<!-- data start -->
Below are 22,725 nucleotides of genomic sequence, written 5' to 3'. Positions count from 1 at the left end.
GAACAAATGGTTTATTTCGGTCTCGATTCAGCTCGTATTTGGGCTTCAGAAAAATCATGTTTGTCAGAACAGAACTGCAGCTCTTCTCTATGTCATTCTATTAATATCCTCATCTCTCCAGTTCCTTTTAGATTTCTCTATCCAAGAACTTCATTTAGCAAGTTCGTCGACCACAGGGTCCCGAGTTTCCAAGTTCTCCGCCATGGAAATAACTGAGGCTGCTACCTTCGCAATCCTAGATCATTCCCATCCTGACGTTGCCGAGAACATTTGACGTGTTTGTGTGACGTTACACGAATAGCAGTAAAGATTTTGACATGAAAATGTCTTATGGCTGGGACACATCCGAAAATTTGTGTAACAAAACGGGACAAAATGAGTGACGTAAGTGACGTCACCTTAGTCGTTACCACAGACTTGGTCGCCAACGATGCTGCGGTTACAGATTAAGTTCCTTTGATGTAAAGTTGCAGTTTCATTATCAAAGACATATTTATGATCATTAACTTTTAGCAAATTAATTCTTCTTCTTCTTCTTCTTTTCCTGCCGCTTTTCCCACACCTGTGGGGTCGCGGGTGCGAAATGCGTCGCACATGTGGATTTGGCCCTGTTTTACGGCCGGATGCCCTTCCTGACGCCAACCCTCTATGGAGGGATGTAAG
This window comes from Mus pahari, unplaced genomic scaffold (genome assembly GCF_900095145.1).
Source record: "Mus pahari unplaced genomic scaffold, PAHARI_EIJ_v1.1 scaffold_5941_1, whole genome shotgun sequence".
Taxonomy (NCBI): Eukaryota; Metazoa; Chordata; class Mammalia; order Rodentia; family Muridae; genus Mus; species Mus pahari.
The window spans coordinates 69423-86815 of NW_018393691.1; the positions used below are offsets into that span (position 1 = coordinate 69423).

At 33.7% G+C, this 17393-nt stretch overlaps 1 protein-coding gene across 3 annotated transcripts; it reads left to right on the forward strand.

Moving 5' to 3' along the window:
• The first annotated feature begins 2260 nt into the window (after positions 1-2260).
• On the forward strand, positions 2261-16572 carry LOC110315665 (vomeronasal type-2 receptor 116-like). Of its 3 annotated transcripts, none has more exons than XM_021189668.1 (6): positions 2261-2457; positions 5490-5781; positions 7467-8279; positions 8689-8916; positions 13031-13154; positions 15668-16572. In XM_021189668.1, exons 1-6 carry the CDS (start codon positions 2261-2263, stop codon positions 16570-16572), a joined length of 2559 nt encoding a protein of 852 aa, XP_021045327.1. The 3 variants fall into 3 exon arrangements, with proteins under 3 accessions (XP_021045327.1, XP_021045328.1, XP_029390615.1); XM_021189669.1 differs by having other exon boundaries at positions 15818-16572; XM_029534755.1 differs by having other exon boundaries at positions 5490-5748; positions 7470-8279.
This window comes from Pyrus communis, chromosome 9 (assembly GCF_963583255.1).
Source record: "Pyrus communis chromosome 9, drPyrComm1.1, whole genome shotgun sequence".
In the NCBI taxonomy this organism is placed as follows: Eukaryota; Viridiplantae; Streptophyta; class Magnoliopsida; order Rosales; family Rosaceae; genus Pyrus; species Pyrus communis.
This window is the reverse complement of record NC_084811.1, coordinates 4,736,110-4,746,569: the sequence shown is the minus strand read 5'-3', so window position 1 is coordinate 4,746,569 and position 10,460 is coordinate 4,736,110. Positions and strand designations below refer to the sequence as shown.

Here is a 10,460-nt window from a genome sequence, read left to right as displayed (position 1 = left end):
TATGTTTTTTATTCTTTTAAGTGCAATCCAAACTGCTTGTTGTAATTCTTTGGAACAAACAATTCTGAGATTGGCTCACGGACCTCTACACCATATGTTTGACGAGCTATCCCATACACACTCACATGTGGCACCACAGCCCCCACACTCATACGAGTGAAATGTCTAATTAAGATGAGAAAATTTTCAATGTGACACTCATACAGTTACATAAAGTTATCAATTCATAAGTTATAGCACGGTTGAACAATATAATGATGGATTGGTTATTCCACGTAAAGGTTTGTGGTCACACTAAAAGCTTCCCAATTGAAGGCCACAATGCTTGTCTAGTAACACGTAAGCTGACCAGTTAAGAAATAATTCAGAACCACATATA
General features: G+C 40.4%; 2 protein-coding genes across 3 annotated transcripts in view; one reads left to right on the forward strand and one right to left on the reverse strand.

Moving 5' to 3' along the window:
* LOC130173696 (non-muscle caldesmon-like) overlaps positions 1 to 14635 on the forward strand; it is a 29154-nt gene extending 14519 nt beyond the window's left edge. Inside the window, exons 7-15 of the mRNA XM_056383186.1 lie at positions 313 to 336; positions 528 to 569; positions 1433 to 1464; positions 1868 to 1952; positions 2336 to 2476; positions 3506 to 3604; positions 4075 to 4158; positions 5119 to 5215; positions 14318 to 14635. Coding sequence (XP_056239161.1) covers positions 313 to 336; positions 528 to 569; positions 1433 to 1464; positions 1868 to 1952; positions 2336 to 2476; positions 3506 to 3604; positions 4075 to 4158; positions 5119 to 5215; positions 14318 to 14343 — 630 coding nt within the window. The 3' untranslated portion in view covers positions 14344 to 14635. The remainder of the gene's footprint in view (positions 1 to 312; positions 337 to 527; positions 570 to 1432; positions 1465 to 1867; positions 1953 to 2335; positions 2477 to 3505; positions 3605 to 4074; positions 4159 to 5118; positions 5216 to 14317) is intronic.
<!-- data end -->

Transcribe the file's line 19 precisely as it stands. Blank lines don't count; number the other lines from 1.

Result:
* LOC130173696 (non-muscle caldesmon-like) overlaps positions 1 to 14635 on the forward strand; it is a 29154-nt gene extending 14519 nt beyond the window's left edge. Inside the window, exons 7-15 of the mRNA XM_056383186.1 lie at positions 313 to 336; positions 528 to 569; positions 1433 to 1464; positions 1868 to 1952; positions 2336 to 2476; positions 3506 to 3604; positions 4075 to 4158; positions 5119 to 5215; positions 14318 to 14635. Coding sequence (XP_056239161.1) covers positions 313 to 336; positions 528 to 569; positions 1433 to 1464; positions 1868 to 1952; positions 2336 to 2476; positions 3506 to 3604; positions 4075 to 4158; positions 5119 to 5215; positions 14318 to 14343 — 630 coding nt within the window. The 3' untranslated portion in view covers positions 14344 to 14635. The remainder of the gene's footprint in view (positions 1 to 312; positions 337 to 527; positions 570 to 1432; positions 1465 to 1867; positions 1953 to 2335; positions 2477 to 3505; positions 3605 to 4074; positions 4159 to 5118; positions 5216 to 14317) is intronic.